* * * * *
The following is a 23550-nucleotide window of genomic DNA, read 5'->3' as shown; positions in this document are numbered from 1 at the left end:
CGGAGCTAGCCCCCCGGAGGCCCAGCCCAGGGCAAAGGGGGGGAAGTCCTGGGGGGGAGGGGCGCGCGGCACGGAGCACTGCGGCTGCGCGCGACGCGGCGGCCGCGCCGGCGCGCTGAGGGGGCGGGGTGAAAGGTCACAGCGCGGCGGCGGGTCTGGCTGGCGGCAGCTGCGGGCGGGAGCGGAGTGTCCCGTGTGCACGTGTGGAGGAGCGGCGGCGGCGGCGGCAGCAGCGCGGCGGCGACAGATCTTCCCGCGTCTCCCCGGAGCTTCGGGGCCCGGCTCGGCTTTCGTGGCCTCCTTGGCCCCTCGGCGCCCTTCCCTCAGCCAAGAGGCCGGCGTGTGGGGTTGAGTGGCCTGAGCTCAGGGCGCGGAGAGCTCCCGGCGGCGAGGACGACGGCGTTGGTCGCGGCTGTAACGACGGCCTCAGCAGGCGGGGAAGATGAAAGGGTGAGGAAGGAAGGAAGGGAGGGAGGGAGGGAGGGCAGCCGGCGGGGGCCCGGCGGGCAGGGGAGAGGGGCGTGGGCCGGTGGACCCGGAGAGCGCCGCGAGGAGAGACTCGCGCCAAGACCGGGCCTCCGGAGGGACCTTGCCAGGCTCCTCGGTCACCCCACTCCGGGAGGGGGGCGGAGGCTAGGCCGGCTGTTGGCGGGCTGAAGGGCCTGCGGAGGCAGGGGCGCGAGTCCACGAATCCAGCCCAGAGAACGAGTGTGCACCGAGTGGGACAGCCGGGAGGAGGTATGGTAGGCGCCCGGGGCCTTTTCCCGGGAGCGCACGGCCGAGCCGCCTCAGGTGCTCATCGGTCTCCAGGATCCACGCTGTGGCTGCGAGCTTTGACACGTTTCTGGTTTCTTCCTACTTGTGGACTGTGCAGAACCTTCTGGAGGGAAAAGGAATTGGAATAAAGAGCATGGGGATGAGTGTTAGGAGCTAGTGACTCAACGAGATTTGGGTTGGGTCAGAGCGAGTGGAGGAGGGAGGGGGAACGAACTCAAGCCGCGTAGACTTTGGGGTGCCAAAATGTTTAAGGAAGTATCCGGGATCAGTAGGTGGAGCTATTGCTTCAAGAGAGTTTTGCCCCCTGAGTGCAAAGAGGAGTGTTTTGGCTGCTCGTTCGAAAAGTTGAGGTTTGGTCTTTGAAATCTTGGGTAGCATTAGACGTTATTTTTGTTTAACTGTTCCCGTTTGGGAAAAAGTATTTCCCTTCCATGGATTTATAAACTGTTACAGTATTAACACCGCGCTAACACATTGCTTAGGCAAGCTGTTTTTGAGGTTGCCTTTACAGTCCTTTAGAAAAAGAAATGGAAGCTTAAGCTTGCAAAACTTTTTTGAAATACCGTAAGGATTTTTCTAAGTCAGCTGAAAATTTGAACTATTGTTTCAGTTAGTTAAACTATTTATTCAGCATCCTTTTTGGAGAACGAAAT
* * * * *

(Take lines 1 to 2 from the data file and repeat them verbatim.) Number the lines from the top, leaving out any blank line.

The following is a 23550-nucleotide window of genomic DNA, read 5'->3' as shown; positions in this document are numbered from 1 at the left end:
CGGAGCTAGCCCCCCGGAGGCCCAGCCCAGGGCAAAGGGGGGGAAGTCCTGGGGGGGAGGGGCGCGCGGCACGGAGCACTGCGGCTGCGCGCGACGCGGCGGCCGCGCCGGCGCGCTGAGGGGGCGGGGTGAAAGGTCACAGCGCGGCGGCGGGTCTGGCTGGCGGCAGCTGCGGGCGGGAGCGGAGTGTCCCGTGTGCACGTGTGGAGGAGCGGCGGCGGCGGCGGCAGCAGCGCGGCGGCGACAGATCTTCCCGCGTCTCCCCGGAGCTTCGGGGCCCGGCTCGGCTTTCGTGGCCTCCTTGGCCCCTCGGCGCCCTTCCCTCAGCCAAGAGGCCGGCGTGTGGGGTTGAGTGGCCTGAGCTCAGGGCGCGGAGAGCTCCCGGCGGCGAGGACGACGGCGTTGGTCGCGGCTGTAACGACGGCCTCAGCAGGCGGGGAAGATGAAAGGGTGAGGAAGGAAGGAAGGGAGGGAGGGAGGGAGGGCAGCCGGCGGGGGCCCGGCGGGCAGGGGAGAGGGGCGTGGGCCGGTGGACCCGGAGAGCGCCGCGAGGAGAGACTCGCGCCAAGACCGGGCCTCCGGAGGGACCTTGCCAGGCTCCTCGGTCACCCCACTCCGGGAGGGGGGCGGAGGCTAGGCCGGCTGTTGGCGGGCTGAAGGGCCTGCGGAGGCAGGGGCGCGAGTCCACGAATCCAGCCCAGAGAACGAGTGTGCACCGAGTGGGACAGCCGGGAGGAGGTATGGTAGGCGCCCGGGGCCTTTTCCCGGGAGCGCACGGCCGAGCCGCCTCAGGTGCTCATCGGTCTCCAGGATCCACGCTGTGGCTGCGAGCTTTGACACGTTTCTGGTTTCTTCCTACTTGTGGACTGTGCAGAACCTTCTGGAGGGAAAAGGAATTGGAATAAAGAGCATGGGGATGAGTGTTAGGAGCTAGTGACTCAACGAGATTTGGGTTGGGTCAGAGCGAGTGGAGGAGGGAGGGGGAACGAACTCAAGCCGCGTAGACTTTGGGGTGCCAAAATGTTTAAGGAAGTATCCGGGATCAGTAGGTGGAGCTATTGCTTCAAGAGAGTTTTGCCCCCTGAGTGCAAAGAGGAGTGTTTTGGCTGCTCGTTCGAAAAGTTGAGGTTTGGTCTTTGAAATCTTGGGTAGCATTAGACGTTATTTTTGTTTAACTGTTCCCGTTTGGGAAAAAGTATTTCCCTTCCATGGATTTATAAACTGTTACAGTATTAACACCGCGCTAACACATTGCTTAGGCAAGCTGTTTTTGAGGTTGCCTTTACAGTCCTTTAGAAAAAGAAATGGAAGCTTAAGCTTGCAAAACTTTTTTGAAATACCGTAAGGATTTTTCTAAGTCAGCTGAAAATTTGAACTATTGTTTCAGTTAGTTAAACTATTTATTCAGCATCCTTTTTGGAGAACGAAAT